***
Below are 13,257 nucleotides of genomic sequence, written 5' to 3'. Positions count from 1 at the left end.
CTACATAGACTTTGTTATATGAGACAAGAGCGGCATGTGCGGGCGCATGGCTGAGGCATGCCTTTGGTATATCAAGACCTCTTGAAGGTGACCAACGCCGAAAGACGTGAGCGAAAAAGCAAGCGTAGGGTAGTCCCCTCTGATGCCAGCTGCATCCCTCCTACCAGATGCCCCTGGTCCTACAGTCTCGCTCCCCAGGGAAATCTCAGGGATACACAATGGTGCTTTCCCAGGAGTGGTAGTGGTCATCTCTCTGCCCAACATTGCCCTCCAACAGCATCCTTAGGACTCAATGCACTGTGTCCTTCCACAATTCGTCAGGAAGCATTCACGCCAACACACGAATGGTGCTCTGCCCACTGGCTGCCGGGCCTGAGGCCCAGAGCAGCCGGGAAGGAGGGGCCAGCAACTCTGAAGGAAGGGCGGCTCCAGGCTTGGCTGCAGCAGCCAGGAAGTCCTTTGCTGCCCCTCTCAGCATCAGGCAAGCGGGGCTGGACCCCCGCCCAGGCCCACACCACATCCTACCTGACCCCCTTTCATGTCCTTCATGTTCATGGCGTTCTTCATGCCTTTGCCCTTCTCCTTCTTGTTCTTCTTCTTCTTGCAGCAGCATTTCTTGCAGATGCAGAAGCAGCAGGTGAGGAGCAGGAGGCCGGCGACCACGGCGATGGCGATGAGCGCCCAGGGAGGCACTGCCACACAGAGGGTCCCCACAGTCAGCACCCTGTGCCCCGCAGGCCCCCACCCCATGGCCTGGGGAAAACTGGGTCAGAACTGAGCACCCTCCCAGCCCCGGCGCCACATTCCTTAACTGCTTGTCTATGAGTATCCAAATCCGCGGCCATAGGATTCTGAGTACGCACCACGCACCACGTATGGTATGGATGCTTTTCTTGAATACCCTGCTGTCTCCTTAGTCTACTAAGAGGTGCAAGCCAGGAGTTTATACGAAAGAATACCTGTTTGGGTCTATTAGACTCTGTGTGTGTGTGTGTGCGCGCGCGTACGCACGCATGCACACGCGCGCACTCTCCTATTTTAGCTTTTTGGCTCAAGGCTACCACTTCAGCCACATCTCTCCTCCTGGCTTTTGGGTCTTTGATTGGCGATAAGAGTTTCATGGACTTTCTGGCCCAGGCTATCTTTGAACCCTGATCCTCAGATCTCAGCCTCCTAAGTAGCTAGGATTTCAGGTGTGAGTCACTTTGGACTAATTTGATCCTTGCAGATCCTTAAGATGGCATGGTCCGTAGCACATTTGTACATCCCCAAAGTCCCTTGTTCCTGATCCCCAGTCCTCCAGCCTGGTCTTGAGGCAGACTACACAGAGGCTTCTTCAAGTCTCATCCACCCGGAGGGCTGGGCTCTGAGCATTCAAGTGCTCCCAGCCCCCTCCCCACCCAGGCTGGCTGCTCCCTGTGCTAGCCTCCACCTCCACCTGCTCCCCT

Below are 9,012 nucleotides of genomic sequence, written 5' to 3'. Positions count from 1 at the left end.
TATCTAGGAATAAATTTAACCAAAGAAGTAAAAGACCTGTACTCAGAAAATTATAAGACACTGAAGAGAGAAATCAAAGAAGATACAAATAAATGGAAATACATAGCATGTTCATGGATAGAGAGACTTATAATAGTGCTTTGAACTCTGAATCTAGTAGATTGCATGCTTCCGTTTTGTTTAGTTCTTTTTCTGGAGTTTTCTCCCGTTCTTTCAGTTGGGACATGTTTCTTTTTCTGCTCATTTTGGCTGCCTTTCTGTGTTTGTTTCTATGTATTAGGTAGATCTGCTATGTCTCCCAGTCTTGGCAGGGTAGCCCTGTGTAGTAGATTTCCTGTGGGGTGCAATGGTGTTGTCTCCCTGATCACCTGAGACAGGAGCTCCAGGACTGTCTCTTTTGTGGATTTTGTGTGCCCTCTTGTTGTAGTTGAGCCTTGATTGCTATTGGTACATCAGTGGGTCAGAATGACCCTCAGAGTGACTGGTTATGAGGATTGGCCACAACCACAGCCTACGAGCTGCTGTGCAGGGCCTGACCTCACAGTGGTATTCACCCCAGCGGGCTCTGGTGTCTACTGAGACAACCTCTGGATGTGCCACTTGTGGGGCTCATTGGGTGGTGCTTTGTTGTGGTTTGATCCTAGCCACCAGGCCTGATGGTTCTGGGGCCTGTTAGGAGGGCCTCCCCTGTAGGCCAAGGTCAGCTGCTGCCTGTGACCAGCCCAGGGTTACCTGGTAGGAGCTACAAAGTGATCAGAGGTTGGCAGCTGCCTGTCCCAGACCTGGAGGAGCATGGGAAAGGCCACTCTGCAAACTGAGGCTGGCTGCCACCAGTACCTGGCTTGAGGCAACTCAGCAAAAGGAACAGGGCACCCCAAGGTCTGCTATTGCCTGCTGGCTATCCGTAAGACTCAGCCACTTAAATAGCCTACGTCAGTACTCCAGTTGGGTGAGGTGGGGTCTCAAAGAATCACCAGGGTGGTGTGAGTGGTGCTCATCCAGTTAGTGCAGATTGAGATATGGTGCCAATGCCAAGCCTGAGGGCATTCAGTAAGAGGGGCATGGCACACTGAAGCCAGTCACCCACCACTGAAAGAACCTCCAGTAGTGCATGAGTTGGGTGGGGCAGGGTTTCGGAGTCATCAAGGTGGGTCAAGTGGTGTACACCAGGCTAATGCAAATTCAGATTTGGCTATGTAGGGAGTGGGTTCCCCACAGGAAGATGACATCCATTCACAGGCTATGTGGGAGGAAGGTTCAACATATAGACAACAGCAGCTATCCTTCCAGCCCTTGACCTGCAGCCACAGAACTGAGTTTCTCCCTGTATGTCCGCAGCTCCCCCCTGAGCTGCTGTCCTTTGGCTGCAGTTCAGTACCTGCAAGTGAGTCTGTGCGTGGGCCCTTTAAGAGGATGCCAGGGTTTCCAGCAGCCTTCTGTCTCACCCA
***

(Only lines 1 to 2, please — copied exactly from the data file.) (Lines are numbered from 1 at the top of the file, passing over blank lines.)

Below are 13,257 nucleotides of genomic sequence, written 5' to 3'. Positions count from 1 at the left end.
CTACATAGACTTTGTTATATGAGACAAGAGCGGCATGTGCGGGCGCATGGCTGAGGCATGCCTTTGGTATATCAAGACCTCTTGAAGGTGACCAACGCCGAAAGACGTGAGCGAAAAAGCAAGCGTAGGGTAGTCCCCTCTGATGCCAGCTGCATCCCTCCTACCAGATGCCCCTGGTCCTACAGTCTCGCTCCCCAGGGAAATCTCAGGGATACACAATGGTGCTTTCCCAGGAGTGGTAGTGGTCATCTCTCTGCCCAACATTGCCCTCCAACAGCATCCTTAGGACTCAATGCACTGTGTCCTTCCACAATTCGTCAGGAAGCATTCACGCCAACACACGAATGGTGCTCTGCCCACTGGCTGCCGGGCCTGAGGCCCAGAGCAGCCGGGAAGGAGGGGCCAGCAACTCTGAAGGAAGGGCGGCTCCAGGCTTGGCTGCAGCAGCCAGGAAGTCCTTTGCTGCCCCTCTCAGCATCAGGCAAGCGGGGCTGGACCCCCGCCCAGGCCCACACCACATCCTACCTGACCCCCTTTCATGTCCTTCATGTTCATGGCGTTCTTCATGCCTTTGCCCTTCTCCTTCTTGTTCTTCTTCTTCTTGCAGCAGCATTTCTTGCAGATGCAGAAGCAGCAGGTGAGGAGCAGGAGGCCGGCGACCACGGCGATGGCGATGAGCGCCCAGGGAGGCACTGCCACACAGAGGGTCCCCACAGTCAGCACCCTGTGCCCCGCAGGCCCCCACCCCATGGCCTGGGGAAAACTGGGTCAGAACTGAGCACCCTCCCAGCCCCGGCGCCACATTCCTTAACTGCTTGTCTATGAGTATCCAAATCCGCGGCCATAGGATTCTGAGTACGCACCACGCACCACGTATGGTATGGATGCTTTTCTTGAATACCCTGCTGTCTCCTTAGTCTACTAAGAGGTGCAAGCCAGGAGTTTATACGAAAGAATACCTGTTTGGGTCTATTAGACTCTGTGTGTGTGTGTGTGCGCGCGCGTACGCACGCATGCACACGCGCGCACTCTCCTATTTTAGCTTTTTGGCTCAAGGCTACCACTTCAGCCACATCTCTCCTCCTGGCTTTTGGGTCTTTGATTGGCGATAAGAGTTTCATGGACTTTCTGGCCCAGGCTATCTTTGAACCCTGATCCTCAGATCTCAGCCTCCTAAGTAGCTAGGATTTCAGGTGTGAGTCACTTTGGACTAATTTGATCCTTGCAGATCCTTAAGATGGCATGGTCCGTAGCACATTTGTACATCCCCAAAGTCCCTTGTTCCTGATCCCCAGTCCTCCAGCCTGGTCTTGAGGCAGACTACACAGAGGCTTCTTCAAGTCTCATCCACCCGGAGGGCTGGGCTCTGAGCATTCAAGTGCTCCCAGCCCCCTCCCCACCCAGGCTGGCTGCTCCCTGTGCTAGCCTCCACCTCCACCTGCTCCCCT